Grandma Gertie always said there's not a savory dish that can't be made tastier by just a touch of tarragon.

Tsunami and Me

Tsunami and Me
too big to escape now....

Friday, May 25, 2018

Ain't it Grand? The Luck of the Draw

Orange County Courthouse

"I consider trial by jury as the only anchor ever yet imagined by
man, by which a government can be held to the principles of its
constitution." --Thomas Jefferson to Thomas Paine, 1789.

Last December I saw a notice posted at my Westminster library, calling for applicants for the 2018-2019 Grand Jury. Curious, I picked up one of the flyers and studied it carefully. I've served on both municipal and Superior Court juries in the past, and from time to time hear that a Federal Grand Jury or a County Grand Jury has summoned people to provide testimony. Certainly in the past year, I've heard about indictments issued. But I was uncertain about the basic differences between regular jurors and Grand Jurors, Federal or County. I decided to look into the matter more closely.

A grand jury is a body that investigates criminal conduct. Federal, state and county prosecutors utilize grand juries to decide whether probable cause exists to support criminal charges. ​A regular jury – aka a petit jury – hears only trial cases. A regular jury decides the facts.

 While I was researching, I also took a closer look at what is expected of us as citizens. Below are the rights and responsibilities of United States citizens, as enumerated on the website of the US Citizenship and Immigration official website.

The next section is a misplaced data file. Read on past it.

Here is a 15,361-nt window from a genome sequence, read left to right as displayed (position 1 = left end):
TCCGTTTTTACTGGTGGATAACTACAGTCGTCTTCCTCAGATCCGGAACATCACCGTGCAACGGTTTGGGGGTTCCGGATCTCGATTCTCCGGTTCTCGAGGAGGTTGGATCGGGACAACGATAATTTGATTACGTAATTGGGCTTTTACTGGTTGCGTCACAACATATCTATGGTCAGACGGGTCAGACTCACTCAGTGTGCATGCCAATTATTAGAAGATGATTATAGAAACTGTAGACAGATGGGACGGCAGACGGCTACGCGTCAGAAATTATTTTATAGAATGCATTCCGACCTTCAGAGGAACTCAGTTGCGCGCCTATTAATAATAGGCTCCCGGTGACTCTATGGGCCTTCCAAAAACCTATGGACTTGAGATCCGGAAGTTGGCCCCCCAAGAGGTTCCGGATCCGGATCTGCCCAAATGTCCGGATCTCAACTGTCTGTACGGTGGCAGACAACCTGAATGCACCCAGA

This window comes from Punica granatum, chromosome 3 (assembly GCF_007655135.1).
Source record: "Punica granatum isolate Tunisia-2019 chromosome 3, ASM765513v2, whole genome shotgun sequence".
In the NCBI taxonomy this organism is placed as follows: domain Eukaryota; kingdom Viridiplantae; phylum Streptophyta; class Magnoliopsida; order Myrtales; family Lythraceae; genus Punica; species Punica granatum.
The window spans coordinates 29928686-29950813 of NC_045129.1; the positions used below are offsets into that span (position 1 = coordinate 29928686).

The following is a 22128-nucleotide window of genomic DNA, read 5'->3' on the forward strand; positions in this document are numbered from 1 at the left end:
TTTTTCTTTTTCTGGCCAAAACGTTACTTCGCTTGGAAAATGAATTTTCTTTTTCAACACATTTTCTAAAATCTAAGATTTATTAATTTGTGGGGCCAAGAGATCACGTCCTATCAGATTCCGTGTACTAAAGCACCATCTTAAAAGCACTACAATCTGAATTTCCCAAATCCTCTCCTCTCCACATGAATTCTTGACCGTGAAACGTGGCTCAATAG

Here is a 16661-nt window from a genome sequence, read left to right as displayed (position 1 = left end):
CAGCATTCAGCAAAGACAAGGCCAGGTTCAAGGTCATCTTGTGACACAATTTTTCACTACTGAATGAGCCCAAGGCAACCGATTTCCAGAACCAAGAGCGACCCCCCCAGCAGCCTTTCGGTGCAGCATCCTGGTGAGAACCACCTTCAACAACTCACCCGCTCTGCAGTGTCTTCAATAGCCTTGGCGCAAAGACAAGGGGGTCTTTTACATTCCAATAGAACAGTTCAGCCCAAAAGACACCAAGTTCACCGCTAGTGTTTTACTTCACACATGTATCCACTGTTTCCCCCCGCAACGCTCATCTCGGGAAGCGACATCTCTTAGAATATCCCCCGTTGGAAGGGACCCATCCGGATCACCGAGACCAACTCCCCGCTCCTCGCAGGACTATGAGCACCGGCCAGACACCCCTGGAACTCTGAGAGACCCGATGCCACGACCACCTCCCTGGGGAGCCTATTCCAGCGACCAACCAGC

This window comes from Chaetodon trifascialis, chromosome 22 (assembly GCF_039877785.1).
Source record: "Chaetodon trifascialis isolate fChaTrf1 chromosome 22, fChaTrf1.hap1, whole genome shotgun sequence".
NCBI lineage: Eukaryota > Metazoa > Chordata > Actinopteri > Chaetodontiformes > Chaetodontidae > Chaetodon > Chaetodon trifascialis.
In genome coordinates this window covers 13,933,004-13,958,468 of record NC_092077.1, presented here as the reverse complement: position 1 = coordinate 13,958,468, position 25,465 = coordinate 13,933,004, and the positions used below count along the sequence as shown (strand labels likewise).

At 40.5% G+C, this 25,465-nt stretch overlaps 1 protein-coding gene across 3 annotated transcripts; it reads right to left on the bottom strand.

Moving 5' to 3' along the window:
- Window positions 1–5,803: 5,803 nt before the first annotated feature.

• Freedom to express yourself.
  • Freedom to worship as you wish.
  • Right to a prompt, fair trial by jury.
  • Right to vote in elections for public officials.
  • Right to apply for federal employment requiring U.S. citizenship.
  • Right to run for elected office.
  • Freedom to pursue “life, liberty, and the pursuit of happiness.”
  • Support and defend the Constitution.
  • Stay informed of the issues affecting your community.
  • Participate in the democratic process.
  • Respect and obey federal, state, and local laws.
  • Respect the rights, beliefs, and opinions of others.
  • Participate in your local community.
  • Pay income and other taxes honestly, and on time, to federal, state, and local authorities.
  • Serve on a jury when called upon.
  • Defend the country if the need should arise.

In Orange County, the Grand Jury’s responsibilities include:
  • Ensuring that the performance of county, city, and other local agencies is proper and ethical;  
  • Providing recommendations to government agencies for improvement;
  • Responding to citizen complaints about local government agencies;